No Escape From Radiation and Chemical Pollution

Learn about one reader's experiences with chemical pollution and radioactive leaks, which affected her family on their farm in rural New Jersey.


| May/June 1982



Crop Dusting

The author was told there was nothing she could do to stop the crop dusting on her property.


PHOTO: FOTOLIA/CE

In 1976 my friend Joseph and I happened upon an abandoned 15-room farmhouse near our hometown in New Jersey. It was obvious that no maintenance had been done on the place for years. The yards, outbuildings, and orchards — as well as the stone walls of the home itself — were covered with thick-stemmed poison ivy and Canadian thistle. However, despite the fact that thousands of beer bottles — from decades of adolescent rites of passage — crunched under our boots as we waded through the weeds, an air of suspended time hung about the old place.

The carriage house still contained stores of wooden wheels and parts, as well as the harnesses, bridles, saddles, and brushes necessary to maintain work and leisure horses. A pair of tool sheds — surrounded by discarded antique farm machinery — still held slowly rusting implements. The milk house was filled with yellowing dairy records, telling the stories of lean and prosperous years in orderly columns. Birds nested in the lids of milk cans and in ivy branches, while the silo had become a six-story high-rise, alive with winged inhabitants. Rabbits, snakes, opossums and frogs had been at home in the kitchen, and a feral cat watched us from a yellow fieldstone step.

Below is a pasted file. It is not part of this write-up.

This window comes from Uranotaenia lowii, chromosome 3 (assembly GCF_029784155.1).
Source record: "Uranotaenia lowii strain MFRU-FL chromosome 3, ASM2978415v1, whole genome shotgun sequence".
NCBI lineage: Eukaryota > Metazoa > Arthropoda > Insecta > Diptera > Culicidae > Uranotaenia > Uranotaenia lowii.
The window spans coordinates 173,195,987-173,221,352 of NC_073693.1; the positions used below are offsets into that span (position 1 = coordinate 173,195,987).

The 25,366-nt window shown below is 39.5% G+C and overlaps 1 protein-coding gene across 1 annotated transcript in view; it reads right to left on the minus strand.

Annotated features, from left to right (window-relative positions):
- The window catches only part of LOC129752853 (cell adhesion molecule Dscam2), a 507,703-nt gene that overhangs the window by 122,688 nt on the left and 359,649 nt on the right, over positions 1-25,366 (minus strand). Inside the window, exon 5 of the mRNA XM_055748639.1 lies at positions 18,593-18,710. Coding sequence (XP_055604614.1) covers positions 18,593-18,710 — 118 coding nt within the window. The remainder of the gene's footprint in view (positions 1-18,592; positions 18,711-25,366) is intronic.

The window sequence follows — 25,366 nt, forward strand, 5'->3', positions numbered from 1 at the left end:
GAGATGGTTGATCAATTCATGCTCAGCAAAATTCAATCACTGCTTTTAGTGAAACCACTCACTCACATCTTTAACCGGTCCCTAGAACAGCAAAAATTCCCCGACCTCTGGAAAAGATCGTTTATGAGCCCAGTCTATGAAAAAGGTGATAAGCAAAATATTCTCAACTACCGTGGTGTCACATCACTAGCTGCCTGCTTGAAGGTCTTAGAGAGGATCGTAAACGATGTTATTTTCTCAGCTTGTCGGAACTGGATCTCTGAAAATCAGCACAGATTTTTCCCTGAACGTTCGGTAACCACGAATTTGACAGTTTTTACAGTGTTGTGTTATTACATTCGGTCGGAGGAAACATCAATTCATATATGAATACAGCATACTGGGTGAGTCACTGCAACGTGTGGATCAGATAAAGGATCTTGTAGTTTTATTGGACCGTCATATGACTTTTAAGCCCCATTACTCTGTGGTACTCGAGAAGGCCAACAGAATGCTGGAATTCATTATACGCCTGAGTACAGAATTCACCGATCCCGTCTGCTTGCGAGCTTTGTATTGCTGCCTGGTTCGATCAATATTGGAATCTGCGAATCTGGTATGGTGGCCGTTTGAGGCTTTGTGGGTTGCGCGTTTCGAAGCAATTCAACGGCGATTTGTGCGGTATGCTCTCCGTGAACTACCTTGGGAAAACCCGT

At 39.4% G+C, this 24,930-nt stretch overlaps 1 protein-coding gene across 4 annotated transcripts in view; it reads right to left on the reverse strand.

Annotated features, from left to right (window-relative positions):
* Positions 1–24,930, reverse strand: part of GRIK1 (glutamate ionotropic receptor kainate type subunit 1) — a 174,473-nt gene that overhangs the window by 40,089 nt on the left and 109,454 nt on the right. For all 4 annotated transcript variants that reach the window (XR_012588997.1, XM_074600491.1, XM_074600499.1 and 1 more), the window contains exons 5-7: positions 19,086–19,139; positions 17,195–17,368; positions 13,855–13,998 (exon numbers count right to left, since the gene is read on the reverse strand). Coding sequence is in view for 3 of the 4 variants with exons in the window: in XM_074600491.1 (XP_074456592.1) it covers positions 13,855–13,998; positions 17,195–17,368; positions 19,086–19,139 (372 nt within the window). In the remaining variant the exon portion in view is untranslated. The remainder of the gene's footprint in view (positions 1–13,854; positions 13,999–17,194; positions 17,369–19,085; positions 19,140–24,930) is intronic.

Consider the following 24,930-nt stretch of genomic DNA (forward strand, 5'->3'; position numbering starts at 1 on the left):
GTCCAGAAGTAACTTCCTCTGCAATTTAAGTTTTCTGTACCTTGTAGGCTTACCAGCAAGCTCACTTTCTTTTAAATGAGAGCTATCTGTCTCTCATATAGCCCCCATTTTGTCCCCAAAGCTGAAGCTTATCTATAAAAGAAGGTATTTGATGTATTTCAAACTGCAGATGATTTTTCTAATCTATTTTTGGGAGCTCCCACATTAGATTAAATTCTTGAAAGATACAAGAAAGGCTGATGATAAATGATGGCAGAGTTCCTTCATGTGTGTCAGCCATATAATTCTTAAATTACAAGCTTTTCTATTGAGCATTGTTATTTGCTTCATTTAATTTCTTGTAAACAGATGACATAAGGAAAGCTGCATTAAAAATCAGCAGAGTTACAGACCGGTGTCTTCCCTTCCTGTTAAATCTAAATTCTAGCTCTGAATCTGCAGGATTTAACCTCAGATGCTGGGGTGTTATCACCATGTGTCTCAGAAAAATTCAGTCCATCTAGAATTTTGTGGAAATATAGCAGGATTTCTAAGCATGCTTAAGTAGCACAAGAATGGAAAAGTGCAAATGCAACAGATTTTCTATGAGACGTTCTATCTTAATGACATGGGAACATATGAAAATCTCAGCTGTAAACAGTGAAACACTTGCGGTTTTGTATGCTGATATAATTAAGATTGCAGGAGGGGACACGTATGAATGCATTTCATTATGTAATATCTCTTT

Renting an Old Farmhouse

We learned that — over a period of 20 years — a large family-run operation had absorbed the homestead while acquiring a spread of four 200-acre farms. The patriarch of the business looked at us with great skepticism when we inquired about renting the old place that he'd planned to bulldoze — and firmly said no. Apparently he had a change of heart, however, because several days later he called to offer us the house and six surrounding acres for $90 a month with the understanding that maintenance and repairs would be our responsibility.

 

Joseph and I had not, at that time, made a formal commitment to get married. We'd talked about doing so — sometimes casually, sometimes more seriously — but the farm seemed to make the decision for us. We moved here, as husband and wife, in the changeable month of October and hastily set about making the absolutely essential repairs, while getting rid of years of accumulated trash. As we worked, hundreds of geese flew south over our heads, seeming to urge us on with our winter preparations. My two daughters, overwhelmed by the — to them — vast amount of space available to roam in, stayed close to the house for weeks.

It was soon easy for us, though, to accept the old-fashioned (but new to us) lifestyle. We had only to search the decaying outbuildings to find the necessary tools: pitchforks, shovels, rasps, and what have you. There were even stacks of handmade windowpanes stored in the carriage-house attic, which we used to replace those that had been broken during the years of neglect. We changed jobs, changed roles and our lives took on the peace of quiet simplicity. When our beautiful daughter Jericho was born, we even delivered her at home.





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